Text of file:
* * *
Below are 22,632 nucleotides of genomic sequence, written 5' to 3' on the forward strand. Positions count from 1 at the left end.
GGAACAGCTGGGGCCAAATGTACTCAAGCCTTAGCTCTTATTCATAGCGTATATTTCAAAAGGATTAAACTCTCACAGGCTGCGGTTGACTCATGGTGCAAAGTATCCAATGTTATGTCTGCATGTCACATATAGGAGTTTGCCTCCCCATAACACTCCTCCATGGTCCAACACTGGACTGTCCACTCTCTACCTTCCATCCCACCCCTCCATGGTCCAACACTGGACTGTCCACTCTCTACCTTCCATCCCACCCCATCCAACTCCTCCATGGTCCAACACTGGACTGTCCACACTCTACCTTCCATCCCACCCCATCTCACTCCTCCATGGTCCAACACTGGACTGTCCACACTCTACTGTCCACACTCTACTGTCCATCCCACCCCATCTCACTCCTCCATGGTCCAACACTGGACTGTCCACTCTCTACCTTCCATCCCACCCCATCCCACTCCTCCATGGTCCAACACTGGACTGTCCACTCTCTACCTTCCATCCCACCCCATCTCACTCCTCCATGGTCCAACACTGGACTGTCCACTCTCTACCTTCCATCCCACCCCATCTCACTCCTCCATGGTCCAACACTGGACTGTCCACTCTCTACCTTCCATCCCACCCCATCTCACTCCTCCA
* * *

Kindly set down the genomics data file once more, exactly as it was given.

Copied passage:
Below are 22,632 nucleotides of genomic sequence, written 5' to 3' on the forward strand. Positions count from 1 at the left end.
GGAACAGCTGGGGCCAAATGTACTCAAGCCTTAGCTCTTATTCATAGCGTATATTTCAAAAGGATTAAACTCTCACAGGCTGCGGTTGACTCATGGTGCAAAGTATCCAATGTTATGTCTGCATGTCACATATAGGAGTTTGCCTCCCCATAACACTCCTCCATGGTCCAACACTGGACTGTCCACTCTCTACCTTCCATCCCACCCCTCCATGGTCCAACACTGGACTGTCCACTCTCTACCTTCCATCCCACCCCATCCAACTCCTCCATGGTCCAACACTGGACTGTCCACACTCTACCTTCCATCCCACCCCATCTCACTCCTCCATGGTCCAACACTGGACTGTCCACACTCTACTGTCCACACTCTACTGTCCATCCCACCCCATCTCACTCCTCCATGGTCCAACACTGGACTGTCCACTCTCTACCTTCCATCCCACCCCATCCCACTCCTCCATGGTCCAACACTGGACTGTCCACTCTCTACCTTCCATCCCACCCCATCTCACTCCTCCATGGTCCAACACTGGACTGTCCACTCTCTACCTTCCATCCCACCCCATCTCACTCCTCCATGGTCCAACACTGGACTGTCCACTCTCTACCTTCCATCCCACCCCATCTCACTCCTCCA